In this story look what they did – Jacob and his family. They dealt with their idolatry and pursued holiness (2, 4). There is a time for ‘getting rid’ of things which are holding us back and blocking the flow of God’s power, and ‘burying’ them. This we do in the light of that great altar of the Cross;

But look also at what God did (5). There was a manifestation of His power.

Yet what came first?

Genesis 35:1-6: Get back to where you once belonged!

“Then God said to Jacob, ‘Go up to Bethel and settle there, and build an altar there to God, who appeared to you when you were fleeing from your brother Esau.’So Jacob said to his household and to all who were with him, ‘Get rid of the foreign gods you have with you, and purify yourselves and change your clothes. Then come, let us go up to Bethel, where I will build an altar to God, who answered me in the day of my distress and who has been with me wherever I have gone.’ So they gave Jacob all the foreign gods they had and the rings in their ears, and Jacob buried them under the oak at Shechem. Then they set out, and the terror of God fell on the towns all around them so that no one pursued them.Jacob and all the people with him came to Luz (that is, Bethel) in the land of Canaan.”NIV

‘’Go up to Bethel…’’ (1,3,7)

For all of us, there are times when we need to go back in order to go forward. We have to return to times and places where God met us personally and powerfully. We may do this in memory. Or maybe it is by diary. For years I have kept a diary/journal. One year later, I try to, week by week, review what was happening, what I was experiencing, what I was reading or writing, ‘this time last year’. Mostly it’s mundane. But more often than you might imagine, I find myself going ‘’up to Bethel’’. Something previously recorded impacts me now. I re-live a meeting with God and its implications.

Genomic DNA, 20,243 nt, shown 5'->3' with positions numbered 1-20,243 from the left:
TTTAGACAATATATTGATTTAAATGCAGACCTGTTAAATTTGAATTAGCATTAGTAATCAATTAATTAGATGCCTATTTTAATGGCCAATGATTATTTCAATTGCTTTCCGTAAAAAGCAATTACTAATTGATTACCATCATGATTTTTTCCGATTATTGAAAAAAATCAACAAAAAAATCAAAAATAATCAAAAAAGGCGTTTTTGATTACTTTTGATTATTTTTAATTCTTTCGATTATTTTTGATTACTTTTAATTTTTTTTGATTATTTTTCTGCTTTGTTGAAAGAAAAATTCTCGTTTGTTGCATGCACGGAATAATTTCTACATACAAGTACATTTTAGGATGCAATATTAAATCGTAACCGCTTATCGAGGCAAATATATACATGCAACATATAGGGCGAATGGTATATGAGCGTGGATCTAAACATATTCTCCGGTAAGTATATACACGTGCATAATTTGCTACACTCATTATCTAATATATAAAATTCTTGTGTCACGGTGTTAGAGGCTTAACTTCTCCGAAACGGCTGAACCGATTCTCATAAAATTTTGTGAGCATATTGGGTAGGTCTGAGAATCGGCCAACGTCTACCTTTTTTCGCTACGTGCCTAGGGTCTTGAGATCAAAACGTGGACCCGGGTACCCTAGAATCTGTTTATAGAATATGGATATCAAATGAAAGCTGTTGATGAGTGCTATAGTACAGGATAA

We may return to ‘Bethel’ by memory, diary, or even by geography. For some people, a kind of pilgrimage to a particular place becomes important. I knew a dear, godly, elderly gentleman, who, as a special anniversary of his conversion approached, said, ‘I would like to go and just sit in the little chapel where I was converted and give thanks to the Lord for saving and keeping me all through the years.’ How God worked that out for him is a remarkable story in itself. Suffice it to say for now that it didn’t seem likely to happen.